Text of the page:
Free English classes for Ukrainians: ‘My English is not good enough to work in the Netherlands’
Some of the refugees who have fled the war in Ukraine have now improved their English, thanks to crowdfunding and additional funds. Vox spoke to three of them about their experiences. ‘Many of the students are highly motivated.’
An English language course is definitely not a novelty – and, at least in recent years, an online one isn’t either. But the Radboud In’to Language course that took place for the past six weeks has taught a special set of students: on Tuesdays and Thursdays, up to eighteen Ukrainian refugees met online to improve their English – crucial for communication in their present home in the Netherlands.
Three of the students tackling the different English listening, speaking and writing exercises are Nadiia, a web analyst, Peter, a retired journalist, and Anna, a sales manager.* All of them had to flee their homes in Vinnytsia and Kyiv because of the war and have landed in the Nijmegen area – some of them, like Peter, with their families. Others by themselves.
Now, they have come together with other Ukrainian refugees to improve their English in a classroom where the students’ age ranges from the mid-twenties until early retirement. Since the beginning of the war, more than four million refugees have left Ukraine and found shelter in other European countries.
‘Right now, I’m using a lot of English’, says Nadiia. ‘There aren’t a lot of Ukrainians where I live right now, so if I want to talk with someone, I have to speak in English.’ For her, even things like doctor’s appointments or getting new glasses are difficult because of the language barrier.
For Anna, everyday communication is not the issue, but finding a job is: ‘My English is not good enough in order to work in the Netherlands, so I want to improve it – and the course has definitely helped with that.’
A temporary home
‘I think in order to really speak in English, you have to think in English as well’, says Peter. For him, grammar is the most difficult aspect of the course right now: ‘The words are always at a different point in the sentence – in Italian, in French, in Ukrainian and now in English again.’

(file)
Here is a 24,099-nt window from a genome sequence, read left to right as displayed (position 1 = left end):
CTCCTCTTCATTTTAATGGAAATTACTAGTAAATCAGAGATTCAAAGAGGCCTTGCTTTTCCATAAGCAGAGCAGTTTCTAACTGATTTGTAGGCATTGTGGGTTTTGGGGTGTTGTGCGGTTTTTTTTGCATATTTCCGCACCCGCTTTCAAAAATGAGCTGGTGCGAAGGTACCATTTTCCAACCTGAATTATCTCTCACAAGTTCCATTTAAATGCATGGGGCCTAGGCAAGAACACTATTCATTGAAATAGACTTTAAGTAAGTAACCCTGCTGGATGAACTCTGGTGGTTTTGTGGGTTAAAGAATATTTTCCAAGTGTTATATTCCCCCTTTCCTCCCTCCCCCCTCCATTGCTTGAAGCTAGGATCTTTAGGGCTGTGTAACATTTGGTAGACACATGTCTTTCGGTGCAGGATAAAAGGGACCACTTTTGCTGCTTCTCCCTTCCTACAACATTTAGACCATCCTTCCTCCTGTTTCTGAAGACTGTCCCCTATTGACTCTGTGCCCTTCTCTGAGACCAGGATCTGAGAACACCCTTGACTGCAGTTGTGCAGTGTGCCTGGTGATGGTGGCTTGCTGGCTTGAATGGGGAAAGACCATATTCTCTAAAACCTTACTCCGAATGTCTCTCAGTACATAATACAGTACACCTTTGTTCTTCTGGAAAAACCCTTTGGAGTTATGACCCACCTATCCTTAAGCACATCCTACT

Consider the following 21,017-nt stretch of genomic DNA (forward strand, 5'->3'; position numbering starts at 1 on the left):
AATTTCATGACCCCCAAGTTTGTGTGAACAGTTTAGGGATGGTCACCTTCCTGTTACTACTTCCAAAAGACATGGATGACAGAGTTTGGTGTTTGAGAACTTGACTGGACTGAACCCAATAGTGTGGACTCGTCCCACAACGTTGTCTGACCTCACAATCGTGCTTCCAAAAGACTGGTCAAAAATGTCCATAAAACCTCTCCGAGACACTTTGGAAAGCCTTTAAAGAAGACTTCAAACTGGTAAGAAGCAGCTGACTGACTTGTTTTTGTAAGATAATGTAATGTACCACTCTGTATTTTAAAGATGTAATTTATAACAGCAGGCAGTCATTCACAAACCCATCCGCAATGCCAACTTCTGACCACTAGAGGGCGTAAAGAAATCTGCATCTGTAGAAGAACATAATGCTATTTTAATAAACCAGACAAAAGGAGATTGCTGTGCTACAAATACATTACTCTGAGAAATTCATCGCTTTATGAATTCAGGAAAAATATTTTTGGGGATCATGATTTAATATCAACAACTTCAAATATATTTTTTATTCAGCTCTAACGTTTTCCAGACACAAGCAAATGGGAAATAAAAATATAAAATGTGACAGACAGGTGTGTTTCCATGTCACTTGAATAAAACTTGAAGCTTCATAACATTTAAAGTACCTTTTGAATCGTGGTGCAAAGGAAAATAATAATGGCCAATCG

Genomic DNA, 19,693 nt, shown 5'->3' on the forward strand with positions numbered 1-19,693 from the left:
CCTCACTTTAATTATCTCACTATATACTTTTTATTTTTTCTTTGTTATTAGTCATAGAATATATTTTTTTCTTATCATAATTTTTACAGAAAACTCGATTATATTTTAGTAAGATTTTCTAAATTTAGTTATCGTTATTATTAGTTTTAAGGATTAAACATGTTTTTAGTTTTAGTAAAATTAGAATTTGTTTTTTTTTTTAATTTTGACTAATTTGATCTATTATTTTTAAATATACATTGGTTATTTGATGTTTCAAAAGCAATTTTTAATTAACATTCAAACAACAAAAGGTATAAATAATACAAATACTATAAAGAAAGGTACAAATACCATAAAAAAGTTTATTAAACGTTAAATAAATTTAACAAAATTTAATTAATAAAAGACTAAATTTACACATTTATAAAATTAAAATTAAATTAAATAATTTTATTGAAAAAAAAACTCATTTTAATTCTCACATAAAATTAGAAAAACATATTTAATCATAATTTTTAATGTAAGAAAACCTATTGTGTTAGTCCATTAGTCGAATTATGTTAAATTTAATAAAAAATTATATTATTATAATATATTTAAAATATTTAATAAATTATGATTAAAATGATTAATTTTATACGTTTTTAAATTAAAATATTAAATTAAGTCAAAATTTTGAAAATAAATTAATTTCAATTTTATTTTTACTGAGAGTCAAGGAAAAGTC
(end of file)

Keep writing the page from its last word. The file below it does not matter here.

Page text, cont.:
‘I never planned to be here, but it was necessary’
But he is very thankful for the Radboud course: ‘I never planned to be here, not even half a year ago, but it was necessary. ‘People are polite to us and I think they understand how we feel’, Peter says. He thinks that their stay in the Netherlands will be temporary. ‘But nobody knows.’ A few days ago, his grandson graduated from a Dutch high school.
Wendy Naylor is teaching the three Ukrainians and their classmates. She’s been working with Radboud In’to Languages since 2021 after living and teaching all over the world. ‘Many of the students in this situation are highly motivated’, she says. ‘But what I noticed about this group is how kind and supportive they are of each other.’
The online course took place between the end of May and mid-July. However, whether there will be a second course is still uncertain. ‘It is hard to plan’, says Naylor, ‘but I’m hoping to support the students in setting up a study group themselves so they can practice together independently, in case we do not have the funding.’
‘What I noticed about this group is how kind and supportive they are of each other’
Originally, Radboud In’to Languages aimed to fund the language course through a crowdfunding campaign. Having failed to meet its intended goal of 7000 euros – only 1500 euros was collected – the course was mainly funded by Radboud Fonds. The money covered teaching hours, preparation, feedback, facilities and the course material.
As of now, people can still donate to the project. A potential future course, however, has not been discussed with Radboud Fonds, according to René Vermeulen from Radboud In’to Languages. It is currently unclear how additional funds, raised by the crowdfunding, will be put to use.
* The full names of the three refugees are known to the editorial office